Both the Reform Party and the Centre Party have committed to not build a coalition with EKRE. That is at least their official position. No one would now question the Estonian character of the Centre Party and the party has transformed itself to some extent and become more liberal. There is of course still the second wing within the party – let’s called them closer to Savisaarists – represented by such people like Yana Toom who are still able to shape a party line and they are useful to maintain the support of the Russian-speaking voters. The most likely scenario at the moment will be a kind of grand coalition of the Reform Party and the Centre Party. This does not mean that it is the most favourable solution for each of these two parties. They would prefer a coalition with some minor parties in which one or the other would seize the dominant position. But it depends on how many parties will pass the threshold and how big their shares will be.

Let’s talk a bit more about the newcomer you mentioned – Eesti 200. Recently, we had the opportunity to speak with their leader – Kristina Kallas – during a Talk Eastern Europe podcast. What makes their agenda new or different?

In a broader sense, they do not propose any radical change to the Estonian political and economic system, but rather appeal for some improvements regarding certain aspects of the economy and public life. I would say their approach to liberalism is different. It is rather a more progressive vision of liberalism which accepts a stronger role of the state in the economy while the private is still there. They also appeal to a segment of voters who are not always attracted by the Reform Party or social democrats – it would be a relatively open and young voter with a high level of education. At the same time the party appeals to the same target from both Estonian-speakers and Russian-speakers. This means that if Eesti 200 steals votes they do it from the Reform Party and from social democrats. Paradoxically, they would be a preferable coalition partner to the Reform Party because they are more liberal in economic terms.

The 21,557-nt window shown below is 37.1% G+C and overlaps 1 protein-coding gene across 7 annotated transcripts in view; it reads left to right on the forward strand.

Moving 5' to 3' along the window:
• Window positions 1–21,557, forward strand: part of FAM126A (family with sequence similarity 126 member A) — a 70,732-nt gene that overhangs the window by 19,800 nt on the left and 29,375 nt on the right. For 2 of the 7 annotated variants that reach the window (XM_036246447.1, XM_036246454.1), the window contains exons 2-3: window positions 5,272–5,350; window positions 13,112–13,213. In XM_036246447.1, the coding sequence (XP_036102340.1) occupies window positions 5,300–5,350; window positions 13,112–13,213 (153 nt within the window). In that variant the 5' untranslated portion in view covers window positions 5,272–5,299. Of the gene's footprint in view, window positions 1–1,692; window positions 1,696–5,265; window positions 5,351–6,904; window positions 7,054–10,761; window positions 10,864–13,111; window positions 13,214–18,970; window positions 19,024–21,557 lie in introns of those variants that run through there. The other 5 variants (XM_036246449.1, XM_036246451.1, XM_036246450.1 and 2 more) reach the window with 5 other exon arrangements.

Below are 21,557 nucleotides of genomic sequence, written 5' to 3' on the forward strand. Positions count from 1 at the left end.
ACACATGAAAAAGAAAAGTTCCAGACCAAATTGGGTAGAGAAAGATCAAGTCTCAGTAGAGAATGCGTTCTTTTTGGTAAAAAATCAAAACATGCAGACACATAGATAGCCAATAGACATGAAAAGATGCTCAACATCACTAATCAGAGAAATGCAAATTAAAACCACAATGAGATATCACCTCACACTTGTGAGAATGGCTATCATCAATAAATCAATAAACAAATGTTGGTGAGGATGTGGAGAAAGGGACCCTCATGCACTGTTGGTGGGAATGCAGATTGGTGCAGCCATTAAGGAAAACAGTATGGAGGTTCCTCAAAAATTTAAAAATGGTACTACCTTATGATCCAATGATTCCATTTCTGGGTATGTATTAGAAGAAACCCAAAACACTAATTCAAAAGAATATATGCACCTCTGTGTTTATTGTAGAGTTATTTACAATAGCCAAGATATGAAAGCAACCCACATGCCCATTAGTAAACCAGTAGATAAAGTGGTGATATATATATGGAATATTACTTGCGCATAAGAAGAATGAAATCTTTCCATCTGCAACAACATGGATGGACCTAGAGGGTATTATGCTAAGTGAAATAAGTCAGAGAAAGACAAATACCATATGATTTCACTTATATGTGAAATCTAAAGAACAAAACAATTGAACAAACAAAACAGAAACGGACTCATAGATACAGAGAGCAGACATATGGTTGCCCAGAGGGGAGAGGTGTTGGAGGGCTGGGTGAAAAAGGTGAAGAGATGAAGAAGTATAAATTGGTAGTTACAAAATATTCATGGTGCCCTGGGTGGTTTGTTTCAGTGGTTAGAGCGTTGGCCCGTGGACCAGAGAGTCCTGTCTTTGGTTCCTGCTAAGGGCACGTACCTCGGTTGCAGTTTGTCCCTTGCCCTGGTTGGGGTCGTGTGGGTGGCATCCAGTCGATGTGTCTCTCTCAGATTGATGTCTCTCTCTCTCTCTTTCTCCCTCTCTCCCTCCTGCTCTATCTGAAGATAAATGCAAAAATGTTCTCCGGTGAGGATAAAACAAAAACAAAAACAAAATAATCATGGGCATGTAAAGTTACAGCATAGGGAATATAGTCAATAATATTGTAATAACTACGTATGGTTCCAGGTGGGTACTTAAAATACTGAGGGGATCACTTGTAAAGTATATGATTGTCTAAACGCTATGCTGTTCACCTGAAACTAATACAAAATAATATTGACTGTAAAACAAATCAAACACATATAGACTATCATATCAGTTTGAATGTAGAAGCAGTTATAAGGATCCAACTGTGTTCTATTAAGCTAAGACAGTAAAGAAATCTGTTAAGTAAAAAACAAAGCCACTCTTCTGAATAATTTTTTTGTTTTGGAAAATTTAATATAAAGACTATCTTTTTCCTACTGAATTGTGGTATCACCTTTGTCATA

Earlier this year Eesti 200 conducted a controversial campaign by putting two posters on a bus stop in the centre of Tallinn. The posters divided the stop into two parts indicating there are two separate zones – one for ethnic Estonians and another for Russian-speaking minority. The following day they changed the two posters by one showing there is a common space for all in Estonia. The campaign was widely discussed both in Estonian and international media (including Russian ones). As the following opinion polls showed it did not boost the support for the party. Does it mean that the society is not interested in any discussion on the relations between the Estonian majority and Russian minority?

First of all, the campaign was misunderstood by people and media. Secondly it was used against Eesti 200 by Russian media which presented it as if there is/will be a kind of apartheid in Estonia. Finally, the fact that the party later started to explain that it was probably too harsh did not help because it showed they are not sure why they conducted the campaign. Therefore it is not certain that the party can pass the five-percentage point threshold needed to get into parliament.

Dr. Stefano Braghiroli is a political scientist and director of the European Union-Russia Studies programme at the University of Tartu.

Maciej Makulski is a Warsaw-based analyst and a contributing editor to New Eastern Europe. He is also the co-host of the Talk Eastern Europe podcast.